Cette publication sur Venise est SUPERBE !
Tes photos donnent envie d'aller flâner dans cette ville pleine de charme !!!!

Hum ! miam ! les bonnes glaces ! :o)
Je t'embrasse bien fort
et je te souhaite une bonne journée
✿ ❊ ✿ ❊ ✿ ❊ ✿

rosaria williams said...

You are so attentive, capturing the usual and the unusual. Many thanks.

Peter Olson said...

I have spent quite some time in Venice, but seeing this makes me wish to go back again... off season and off the main streets (canals). Every corner is a delight, even in acqua alta! :-)

Nadezda said...

Hi!
I love your story about Venice. I've been there but very short time and couldn't see as much as you. I've read with interest, thank you!

val's alentejo blogspot.com said...

Dear Vagabonde.
I enjoyed reading so much about your trip to _Venice..
You have hi lighted some things I didnt know about it.
Although I have been to Italy, never been to Venice. I think I will have to put it on my list, such a cultural city.
Your photos are so explicit of where you went and the bridges and sidewalk cafe's.. great indeed.
I loved your narrative about Paris.. I think only a Parisian would know about the other river.
How incredible those old photos are.
Your comparison were incredible.. Paris has moved on and Venice is still the same.
what tales those walls could tell..
Nice post.
Happy tuesday.
val

Fripouille said...

Hi Vagabonde, and what a delight it has been to read this super entry and see the photos. I must say you post deliciously and tastefully presented articles. 'Le French touch', perhaps?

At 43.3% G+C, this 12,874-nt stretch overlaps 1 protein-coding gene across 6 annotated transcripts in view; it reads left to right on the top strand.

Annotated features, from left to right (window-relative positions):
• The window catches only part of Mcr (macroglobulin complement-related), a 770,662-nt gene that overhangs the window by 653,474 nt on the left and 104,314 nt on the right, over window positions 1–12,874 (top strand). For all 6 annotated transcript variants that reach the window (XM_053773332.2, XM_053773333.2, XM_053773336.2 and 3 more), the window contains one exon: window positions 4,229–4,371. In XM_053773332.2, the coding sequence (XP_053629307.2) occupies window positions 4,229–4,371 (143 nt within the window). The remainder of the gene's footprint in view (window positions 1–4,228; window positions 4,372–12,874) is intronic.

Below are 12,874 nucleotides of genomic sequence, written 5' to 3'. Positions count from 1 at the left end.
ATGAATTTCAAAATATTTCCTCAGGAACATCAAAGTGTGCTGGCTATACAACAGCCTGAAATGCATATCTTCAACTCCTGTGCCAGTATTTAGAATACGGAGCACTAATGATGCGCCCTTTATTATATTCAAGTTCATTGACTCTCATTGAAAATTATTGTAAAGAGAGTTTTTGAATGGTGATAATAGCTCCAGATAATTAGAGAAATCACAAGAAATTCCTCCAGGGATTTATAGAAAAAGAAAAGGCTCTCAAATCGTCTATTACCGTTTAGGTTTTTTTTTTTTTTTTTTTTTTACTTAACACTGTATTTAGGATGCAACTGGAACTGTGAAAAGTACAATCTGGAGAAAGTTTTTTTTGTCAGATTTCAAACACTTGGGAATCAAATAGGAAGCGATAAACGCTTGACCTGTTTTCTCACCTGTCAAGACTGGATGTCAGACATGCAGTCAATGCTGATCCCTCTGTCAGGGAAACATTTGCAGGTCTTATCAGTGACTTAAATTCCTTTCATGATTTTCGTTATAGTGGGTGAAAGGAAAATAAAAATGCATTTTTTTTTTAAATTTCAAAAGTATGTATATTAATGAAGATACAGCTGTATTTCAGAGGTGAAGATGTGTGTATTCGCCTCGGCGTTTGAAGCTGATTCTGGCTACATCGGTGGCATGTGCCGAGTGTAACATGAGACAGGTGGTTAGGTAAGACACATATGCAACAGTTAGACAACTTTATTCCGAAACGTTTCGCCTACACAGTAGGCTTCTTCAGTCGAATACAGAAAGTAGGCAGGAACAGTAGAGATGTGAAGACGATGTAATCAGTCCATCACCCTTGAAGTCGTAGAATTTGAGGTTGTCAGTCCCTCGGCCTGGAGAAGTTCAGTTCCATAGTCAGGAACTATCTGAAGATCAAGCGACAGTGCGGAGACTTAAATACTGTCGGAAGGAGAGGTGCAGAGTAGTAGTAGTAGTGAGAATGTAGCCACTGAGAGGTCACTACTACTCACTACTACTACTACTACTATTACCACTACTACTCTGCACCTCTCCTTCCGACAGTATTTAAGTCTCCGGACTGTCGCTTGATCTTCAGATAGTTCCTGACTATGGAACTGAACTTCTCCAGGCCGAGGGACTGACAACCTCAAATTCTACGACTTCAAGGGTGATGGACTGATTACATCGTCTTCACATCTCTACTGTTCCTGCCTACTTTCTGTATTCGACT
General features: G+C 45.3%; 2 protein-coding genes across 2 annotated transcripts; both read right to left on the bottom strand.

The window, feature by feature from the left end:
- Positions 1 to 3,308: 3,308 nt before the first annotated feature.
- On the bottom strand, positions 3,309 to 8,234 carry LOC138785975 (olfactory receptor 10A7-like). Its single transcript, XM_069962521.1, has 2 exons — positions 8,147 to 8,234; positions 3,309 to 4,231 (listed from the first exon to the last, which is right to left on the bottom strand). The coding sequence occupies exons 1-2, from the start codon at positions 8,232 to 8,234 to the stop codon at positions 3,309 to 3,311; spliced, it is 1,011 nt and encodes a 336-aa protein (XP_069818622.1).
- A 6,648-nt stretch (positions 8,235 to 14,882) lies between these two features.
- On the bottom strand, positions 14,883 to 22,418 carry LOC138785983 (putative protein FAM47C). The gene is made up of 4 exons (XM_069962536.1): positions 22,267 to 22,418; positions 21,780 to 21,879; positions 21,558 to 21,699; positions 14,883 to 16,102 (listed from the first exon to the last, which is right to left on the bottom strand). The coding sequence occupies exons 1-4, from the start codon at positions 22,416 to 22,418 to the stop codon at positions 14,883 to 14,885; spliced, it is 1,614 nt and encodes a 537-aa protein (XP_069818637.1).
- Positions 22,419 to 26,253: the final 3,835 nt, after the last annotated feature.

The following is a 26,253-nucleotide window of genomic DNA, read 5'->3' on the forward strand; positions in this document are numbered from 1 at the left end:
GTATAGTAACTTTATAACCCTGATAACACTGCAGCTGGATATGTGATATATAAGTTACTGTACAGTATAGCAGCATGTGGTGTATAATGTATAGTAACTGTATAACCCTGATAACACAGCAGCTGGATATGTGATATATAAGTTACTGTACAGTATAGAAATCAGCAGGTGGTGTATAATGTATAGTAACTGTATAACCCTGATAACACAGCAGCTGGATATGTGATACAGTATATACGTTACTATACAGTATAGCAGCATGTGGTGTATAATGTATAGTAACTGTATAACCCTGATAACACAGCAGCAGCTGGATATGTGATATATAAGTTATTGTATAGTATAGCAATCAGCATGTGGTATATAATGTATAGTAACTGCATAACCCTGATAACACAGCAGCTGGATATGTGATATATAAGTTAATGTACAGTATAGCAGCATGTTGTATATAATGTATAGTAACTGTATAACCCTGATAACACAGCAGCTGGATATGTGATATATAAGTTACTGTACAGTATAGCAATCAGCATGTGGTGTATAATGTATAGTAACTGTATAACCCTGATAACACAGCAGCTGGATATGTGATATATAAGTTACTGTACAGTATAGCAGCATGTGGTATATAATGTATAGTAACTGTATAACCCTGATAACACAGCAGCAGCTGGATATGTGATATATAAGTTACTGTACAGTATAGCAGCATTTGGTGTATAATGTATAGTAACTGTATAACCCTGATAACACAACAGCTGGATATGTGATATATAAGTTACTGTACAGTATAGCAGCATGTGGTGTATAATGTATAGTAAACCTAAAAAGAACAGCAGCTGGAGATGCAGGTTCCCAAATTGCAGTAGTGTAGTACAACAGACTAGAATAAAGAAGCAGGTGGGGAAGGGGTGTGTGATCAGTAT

As to Venice itself, it's one of the most beautiful cities in Europe. Fragile too, given the long-term climatic threat to its existence in its present form.

Venice should be at the top of any 'must see' list for anyone visiting Europe for the first time.

Again, lovely post this, and thanks.

Arti said...

A beautiful post... great photography! Just curious what kind of camera you used to take these pictures. I'd been in Venice a couple of times, oh, years ago. Have always been amazed by Venice, a city in water. Did you go to Florence? That's another beautiful city. Your travel posts make me want to go visit Europe again. I do hope I have the chance to go back. BTW, what do you think of Downton Episode 3 aired last Sunday?

Ginnie said...

You are really tempting me again, Vagabonde, to go back to Venice. Maybe that's the big trip Astrid and I will take in 2014. We're doing the Amsterdam-Budapest river cruise this year and can hardly wait (the end of March). But it's never too early to start thinking about our NEXT trip. Hmmmm. Venice may be calling?!

Jeanie said...

This is an incredibly meaty post and fascinating. Venice is one of those cities that have intrigued me, but I've never been. Love how you integrated the Venetian and the Parisian. Lots of good info and fabulous photos as always, especially of your vintage cards. I need to look at my collection because I have one like the Notre Dame card (or very similar, same era!) Love those. Our big postcard show is coming up in early April and I can't wait!